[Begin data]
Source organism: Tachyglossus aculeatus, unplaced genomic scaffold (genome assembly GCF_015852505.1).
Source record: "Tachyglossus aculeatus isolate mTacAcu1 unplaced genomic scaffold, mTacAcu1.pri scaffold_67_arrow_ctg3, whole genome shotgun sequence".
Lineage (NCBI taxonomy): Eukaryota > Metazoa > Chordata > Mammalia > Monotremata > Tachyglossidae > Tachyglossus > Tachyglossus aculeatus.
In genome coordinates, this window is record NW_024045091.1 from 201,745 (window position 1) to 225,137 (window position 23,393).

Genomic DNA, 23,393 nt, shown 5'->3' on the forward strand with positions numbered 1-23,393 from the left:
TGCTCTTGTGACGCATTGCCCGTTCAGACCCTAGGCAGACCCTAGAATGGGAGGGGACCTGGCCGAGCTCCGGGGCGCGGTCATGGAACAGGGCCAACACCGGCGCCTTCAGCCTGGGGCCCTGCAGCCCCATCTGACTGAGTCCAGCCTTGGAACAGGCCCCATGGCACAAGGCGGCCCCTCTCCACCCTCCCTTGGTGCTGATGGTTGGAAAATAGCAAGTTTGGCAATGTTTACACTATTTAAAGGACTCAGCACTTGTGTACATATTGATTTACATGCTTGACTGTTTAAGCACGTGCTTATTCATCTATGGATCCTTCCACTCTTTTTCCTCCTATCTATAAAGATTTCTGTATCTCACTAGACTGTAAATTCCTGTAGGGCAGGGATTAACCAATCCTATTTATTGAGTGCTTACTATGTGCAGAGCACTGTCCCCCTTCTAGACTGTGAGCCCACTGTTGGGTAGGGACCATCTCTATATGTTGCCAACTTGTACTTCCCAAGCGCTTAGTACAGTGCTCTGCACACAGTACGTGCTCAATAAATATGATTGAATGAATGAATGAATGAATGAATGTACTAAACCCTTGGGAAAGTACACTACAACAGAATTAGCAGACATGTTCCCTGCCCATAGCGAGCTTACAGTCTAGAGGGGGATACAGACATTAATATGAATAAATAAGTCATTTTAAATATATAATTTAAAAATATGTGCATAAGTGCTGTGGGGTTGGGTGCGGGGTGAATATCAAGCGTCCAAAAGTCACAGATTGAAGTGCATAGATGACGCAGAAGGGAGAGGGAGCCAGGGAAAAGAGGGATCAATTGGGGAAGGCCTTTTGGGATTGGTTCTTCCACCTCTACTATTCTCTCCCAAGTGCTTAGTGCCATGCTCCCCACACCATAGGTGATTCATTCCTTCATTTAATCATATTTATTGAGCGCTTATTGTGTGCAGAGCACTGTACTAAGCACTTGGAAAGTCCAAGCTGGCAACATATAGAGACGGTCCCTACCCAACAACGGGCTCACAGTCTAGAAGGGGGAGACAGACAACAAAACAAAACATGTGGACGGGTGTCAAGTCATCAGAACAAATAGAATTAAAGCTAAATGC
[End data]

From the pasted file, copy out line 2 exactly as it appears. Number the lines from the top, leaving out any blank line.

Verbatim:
Source record: "Tachyglossus aculeatus isolate mTacAcu1 unplaced genomic scaffold, mTacAcu1.pri scaffold_67_arrow_ctg3, whole genome shotgun sequence".